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Grieger v. Sheets

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Bloomberg Law

Brief Fact Summary.

A woman was sexually harassed, and her husband was threatened, when she refused to give in to her landlord’s sexual demands.

Synopsis of Rule of Law.

Sexual harassment violates the Fair Housing Act’s (Act’s) prohibition on sexual discrimination.


Gina Grieger and Ezekial Carter (Plaintiffs) are husband and wife. Grieger rented a house from Walter Sheets (Defendant), who told them he would repair their house after the lease was signed. Defendant demanded sexual favors from Grieger and threatened that continued tenancy required her compliance. When she refused, he harassed and intimidated Plaintiffs by threatening to shoot Carter, not repairing the house, damaging their property, telling them their lease would not be renewed, and forcing them to get rid of their dog. Plaintiffs allege a violation of the Act.


Is sexual harassment a violation of the Fair Housing Act?


The Act states that it is unlawful to coerce, intimidate, threaten, or interfere with any person in the exercise or enjoyment of, or on account of his having aided or encouraged any other person in the exercise or enjoyment of property rights.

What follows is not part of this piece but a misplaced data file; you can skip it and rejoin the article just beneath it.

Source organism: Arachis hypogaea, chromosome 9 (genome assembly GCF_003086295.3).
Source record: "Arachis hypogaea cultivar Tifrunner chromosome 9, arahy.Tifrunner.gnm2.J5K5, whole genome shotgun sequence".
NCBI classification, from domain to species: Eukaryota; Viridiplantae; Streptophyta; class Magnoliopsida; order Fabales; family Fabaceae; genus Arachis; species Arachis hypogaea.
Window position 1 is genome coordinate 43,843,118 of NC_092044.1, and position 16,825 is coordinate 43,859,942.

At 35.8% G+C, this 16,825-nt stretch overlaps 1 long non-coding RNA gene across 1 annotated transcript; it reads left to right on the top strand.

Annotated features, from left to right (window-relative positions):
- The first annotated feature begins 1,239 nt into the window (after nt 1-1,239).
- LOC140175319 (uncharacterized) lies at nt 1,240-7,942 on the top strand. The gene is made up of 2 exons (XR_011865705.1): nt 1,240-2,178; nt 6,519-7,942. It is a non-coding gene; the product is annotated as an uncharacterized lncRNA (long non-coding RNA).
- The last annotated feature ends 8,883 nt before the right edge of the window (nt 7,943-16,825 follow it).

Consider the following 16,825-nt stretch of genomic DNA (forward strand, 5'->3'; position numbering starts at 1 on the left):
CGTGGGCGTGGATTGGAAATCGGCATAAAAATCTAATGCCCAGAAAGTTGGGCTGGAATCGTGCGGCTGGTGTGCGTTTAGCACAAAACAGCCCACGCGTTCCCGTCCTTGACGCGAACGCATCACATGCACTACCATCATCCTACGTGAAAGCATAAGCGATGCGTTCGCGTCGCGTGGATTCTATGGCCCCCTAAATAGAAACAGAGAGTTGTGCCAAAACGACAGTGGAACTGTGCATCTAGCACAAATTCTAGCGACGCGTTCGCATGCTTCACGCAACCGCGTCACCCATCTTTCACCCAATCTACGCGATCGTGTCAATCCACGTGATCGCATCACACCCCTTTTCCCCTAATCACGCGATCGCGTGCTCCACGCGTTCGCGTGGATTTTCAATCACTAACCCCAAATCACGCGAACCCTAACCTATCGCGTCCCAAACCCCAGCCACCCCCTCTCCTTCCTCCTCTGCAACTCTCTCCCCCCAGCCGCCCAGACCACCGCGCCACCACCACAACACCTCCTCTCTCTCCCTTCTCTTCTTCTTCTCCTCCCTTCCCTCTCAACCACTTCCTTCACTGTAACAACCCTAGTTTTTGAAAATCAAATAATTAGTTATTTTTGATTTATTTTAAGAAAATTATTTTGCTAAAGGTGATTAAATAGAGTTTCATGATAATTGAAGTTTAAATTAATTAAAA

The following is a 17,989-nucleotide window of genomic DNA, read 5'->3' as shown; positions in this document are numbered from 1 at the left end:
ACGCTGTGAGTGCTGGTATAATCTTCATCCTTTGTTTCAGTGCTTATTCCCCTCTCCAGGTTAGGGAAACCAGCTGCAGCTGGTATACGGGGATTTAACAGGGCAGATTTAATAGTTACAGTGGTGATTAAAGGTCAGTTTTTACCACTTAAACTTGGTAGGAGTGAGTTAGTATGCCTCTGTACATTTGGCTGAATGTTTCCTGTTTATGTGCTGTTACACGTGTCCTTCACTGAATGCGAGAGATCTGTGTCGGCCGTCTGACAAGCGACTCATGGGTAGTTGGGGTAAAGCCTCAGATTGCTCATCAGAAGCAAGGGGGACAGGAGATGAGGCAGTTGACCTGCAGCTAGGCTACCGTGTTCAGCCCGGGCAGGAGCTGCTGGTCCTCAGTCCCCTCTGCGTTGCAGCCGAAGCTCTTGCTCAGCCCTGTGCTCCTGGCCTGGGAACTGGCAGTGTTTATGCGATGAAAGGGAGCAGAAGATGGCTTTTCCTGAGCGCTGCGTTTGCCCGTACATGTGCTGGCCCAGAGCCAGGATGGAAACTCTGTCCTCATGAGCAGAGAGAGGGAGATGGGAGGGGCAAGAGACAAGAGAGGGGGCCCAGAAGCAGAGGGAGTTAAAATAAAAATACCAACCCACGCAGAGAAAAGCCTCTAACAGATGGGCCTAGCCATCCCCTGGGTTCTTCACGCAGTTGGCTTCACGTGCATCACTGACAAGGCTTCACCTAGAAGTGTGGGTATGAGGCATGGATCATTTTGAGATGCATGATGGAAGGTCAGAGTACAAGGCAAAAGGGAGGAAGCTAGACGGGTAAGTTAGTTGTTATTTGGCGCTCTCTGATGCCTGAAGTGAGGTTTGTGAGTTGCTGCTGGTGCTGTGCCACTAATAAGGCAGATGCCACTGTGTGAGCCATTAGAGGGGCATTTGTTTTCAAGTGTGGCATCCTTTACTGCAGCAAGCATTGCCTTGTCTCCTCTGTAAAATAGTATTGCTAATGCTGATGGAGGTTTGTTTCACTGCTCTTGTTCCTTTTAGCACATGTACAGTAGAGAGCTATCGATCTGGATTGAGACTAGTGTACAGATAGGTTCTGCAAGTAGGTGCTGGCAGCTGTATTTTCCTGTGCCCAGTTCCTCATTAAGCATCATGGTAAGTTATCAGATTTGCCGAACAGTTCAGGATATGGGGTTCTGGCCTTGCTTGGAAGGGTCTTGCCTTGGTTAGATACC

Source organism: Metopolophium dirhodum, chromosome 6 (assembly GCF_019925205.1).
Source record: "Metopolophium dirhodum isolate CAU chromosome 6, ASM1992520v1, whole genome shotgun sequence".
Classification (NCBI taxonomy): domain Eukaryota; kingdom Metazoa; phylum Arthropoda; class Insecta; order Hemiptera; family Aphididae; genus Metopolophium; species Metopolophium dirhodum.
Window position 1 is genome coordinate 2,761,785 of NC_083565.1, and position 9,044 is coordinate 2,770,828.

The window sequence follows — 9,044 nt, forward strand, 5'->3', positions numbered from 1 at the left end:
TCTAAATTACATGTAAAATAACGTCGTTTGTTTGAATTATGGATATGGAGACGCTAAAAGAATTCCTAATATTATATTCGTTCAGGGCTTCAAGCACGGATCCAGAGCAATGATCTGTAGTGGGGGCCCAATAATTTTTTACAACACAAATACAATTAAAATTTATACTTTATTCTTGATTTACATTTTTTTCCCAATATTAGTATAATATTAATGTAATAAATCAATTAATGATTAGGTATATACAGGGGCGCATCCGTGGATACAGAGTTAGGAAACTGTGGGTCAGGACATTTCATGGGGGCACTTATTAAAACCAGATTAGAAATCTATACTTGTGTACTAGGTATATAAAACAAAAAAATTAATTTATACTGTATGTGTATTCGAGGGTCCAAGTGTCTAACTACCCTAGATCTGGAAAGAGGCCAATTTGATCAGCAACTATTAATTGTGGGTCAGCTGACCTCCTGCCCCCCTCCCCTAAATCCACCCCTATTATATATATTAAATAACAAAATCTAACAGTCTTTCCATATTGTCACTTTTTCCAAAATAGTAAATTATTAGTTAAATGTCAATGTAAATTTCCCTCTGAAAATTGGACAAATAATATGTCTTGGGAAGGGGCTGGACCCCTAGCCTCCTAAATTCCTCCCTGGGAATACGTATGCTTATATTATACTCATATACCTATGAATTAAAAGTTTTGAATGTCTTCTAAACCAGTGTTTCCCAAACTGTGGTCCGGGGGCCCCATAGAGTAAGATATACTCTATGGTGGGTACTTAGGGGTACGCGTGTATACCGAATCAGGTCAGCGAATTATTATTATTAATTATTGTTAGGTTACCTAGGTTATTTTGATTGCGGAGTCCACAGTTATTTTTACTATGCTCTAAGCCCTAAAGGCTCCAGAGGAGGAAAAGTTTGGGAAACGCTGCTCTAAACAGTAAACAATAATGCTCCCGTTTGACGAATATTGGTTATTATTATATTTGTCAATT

Is Carter’s claim that he was threatened by Defendant as a result of encouraging his wife not to exchange for housing and repairs valid?
Trading sex for tenancy and services is a form of direct discrimination under the statute. After refusing his demands, she was intimidated, threatened or interfered with by Defendant, which also falls under the protection of the Act.


Sexual harassment violates the Fair Housing Act’s prohibition of sex discrimination in housing. It seems there has to be several incidents of harassment for a violation to be found.

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